Perhaps you’ve heard the term ‘cargo cult programming’. Eric Lippert defined the term as follows.
There are lots of cargo cult programmers -- programmers who understand what the code does, but not how it does it. Therefore, they cannot make meaningful changes to the program. They tend to proceed by making random changes, testing, and changing again until they manage to come up with something that works.
The term derives from Richard Feynman’s “cargo cult science”. Feynman coined the term in a 1974 commencement address at Caltech. The speech transcript is a good read.
In the South Seas there is a cargo cult of people. During the war they saw airplanes with lots of good materials, and they want the same thing to happen now. So they've arranged to make things like runways, to put fires along the sides of the runways, to make a wooden hut for a man to sit in, with two wooden pieces on his head to headphones and bars of bamboo sticking out like antennas--he's the controller--and they wait for the airplanes to land.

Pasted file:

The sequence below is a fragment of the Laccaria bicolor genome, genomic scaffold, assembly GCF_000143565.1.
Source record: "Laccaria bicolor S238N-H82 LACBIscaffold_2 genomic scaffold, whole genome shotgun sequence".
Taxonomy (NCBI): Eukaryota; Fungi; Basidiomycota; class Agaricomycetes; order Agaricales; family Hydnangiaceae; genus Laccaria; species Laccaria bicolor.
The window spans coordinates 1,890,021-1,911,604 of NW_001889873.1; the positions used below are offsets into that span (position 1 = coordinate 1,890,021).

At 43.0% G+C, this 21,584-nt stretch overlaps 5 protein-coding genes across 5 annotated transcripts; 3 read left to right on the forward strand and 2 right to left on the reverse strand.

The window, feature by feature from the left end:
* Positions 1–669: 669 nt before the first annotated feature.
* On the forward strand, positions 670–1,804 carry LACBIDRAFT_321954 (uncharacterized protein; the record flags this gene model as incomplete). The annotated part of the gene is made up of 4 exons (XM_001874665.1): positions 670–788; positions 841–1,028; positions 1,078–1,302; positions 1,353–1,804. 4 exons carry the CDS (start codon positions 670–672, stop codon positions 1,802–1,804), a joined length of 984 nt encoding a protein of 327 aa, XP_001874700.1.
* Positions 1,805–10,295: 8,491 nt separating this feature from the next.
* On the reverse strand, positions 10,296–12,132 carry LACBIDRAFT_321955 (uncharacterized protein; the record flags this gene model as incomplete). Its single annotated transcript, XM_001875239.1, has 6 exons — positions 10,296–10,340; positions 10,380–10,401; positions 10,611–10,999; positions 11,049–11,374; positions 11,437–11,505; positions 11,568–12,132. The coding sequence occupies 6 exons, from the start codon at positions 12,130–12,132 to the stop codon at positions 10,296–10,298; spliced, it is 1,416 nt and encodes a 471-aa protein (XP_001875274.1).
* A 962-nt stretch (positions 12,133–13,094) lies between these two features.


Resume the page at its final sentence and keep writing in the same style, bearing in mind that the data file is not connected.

The reason I bring this up is a Smithsonian Magazine article I read last week: “In John They Trust”. The author visited the remote island of Tanna to report on a real, enduring cargo cult. Villagers on Tanna worship John Frum, their American messiah. John lives in a volcano. John promised to return and bring shiploads of cargo, including bottled soda, canned meat, candy bars, and refrigerators.
Human behavior never ceases to amaze.